Soybean temperature requirements – how can temperature impact soybeans?

Soybean temperature requirements are different from corn. It is something worth taking into consideration as you manage your soybean crop.

I would like to share an article written by Kyle Poling of DuPont which was published in Ohio’s Country Journal. You can view the full article here.

Here are a few excellent points made by Mr. Poling in his article:

  • If air temperature exceeds 85 degrees F, soybeans will experience heat stress that can impact yield potential. This is often compounded by a lack of soil moisture. Heat stress can result in a decreased number of pods set, while temperatures above 99 degrees F severely limit pod formation.
  • Compared to corn, soybeans are less sensitive to high nighttime temperatures. In fact, soybeans like it warmer in the evening so that they can “burn” (respire) the stored energy (photosynthates that are stored as starch) and grow.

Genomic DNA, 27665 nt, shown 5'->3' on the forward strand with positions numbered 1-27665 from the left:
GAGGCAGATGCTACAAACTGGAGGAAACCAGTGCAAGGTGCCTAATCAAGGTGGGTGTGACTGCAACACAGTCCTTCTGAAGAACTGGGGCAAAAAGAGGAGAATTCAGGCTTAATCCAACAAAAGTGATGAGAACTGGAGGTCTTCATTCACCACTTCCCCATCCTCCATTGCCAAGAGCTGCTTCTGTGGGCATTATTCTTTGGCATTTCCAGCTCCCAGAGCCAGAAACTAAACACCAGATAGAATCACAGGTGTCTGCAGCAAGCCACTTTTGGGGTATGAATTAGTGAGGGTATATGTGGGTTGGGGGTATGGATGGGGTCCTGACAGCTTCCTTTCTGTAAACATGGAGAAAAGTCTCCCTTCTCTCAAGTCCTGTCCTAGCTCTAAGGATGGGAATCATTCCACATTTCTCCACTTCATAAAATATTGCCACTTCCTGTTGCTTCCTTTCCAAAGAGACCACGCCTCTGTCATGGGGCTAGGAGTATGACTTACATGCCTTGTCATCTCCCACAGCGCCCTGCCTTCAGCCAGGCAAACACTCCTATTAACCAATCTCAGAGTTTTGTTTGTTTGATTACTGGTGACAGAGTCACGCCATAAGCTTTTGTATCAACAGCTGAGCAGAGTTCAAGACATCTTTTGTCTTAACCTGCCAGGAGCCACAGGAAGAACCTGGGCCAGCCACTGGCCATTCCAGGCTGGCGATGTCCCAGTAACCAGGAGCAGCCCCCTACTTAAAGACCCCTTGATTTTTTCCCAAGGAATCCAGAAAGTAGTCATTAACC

• Several factors affect the rate at which crops develop — photoperiod, heat, moisture, and fertility.
  • Because of their long flowering period, soybeans can often compensate for short periods of stress, but its ability to make up ground dwindles as it approaches R5.
  • Elevated temperatures at the R5 growth stage (beginning seed fill), has the greatest negative impact on soybean yield. During seed fill, daytime temperatures greater than 85 degrees can cause decreased soybean weight while temperatures 91 to 96 degrees can result in fewer seeds per plant. During this period, pods are filling at a maximum rate, making the plant more susceptible to stresses and causing it to move nutrients from other areas. Moving those nutrients will weaken it and open it up to invasion by diseases through the roots and foliage.
  • A string of nighttime temperature less than 60 degrees can result in reduced pod set, seed formation, and seed size.
  • Studies have shown greatest growth rate for soybeans at mid-80 degree daytime and 72 degree nighttime temperature resulting in good seed size and no delay in maturity.

Depending on the season, we may not always have the optimum soybean temperature requirements. However, there are other things which can be done to minimize stress and maximize the plant’s nutrition during that critical R5 growing stage. For more information on intensively managing your soybeans, contact me.

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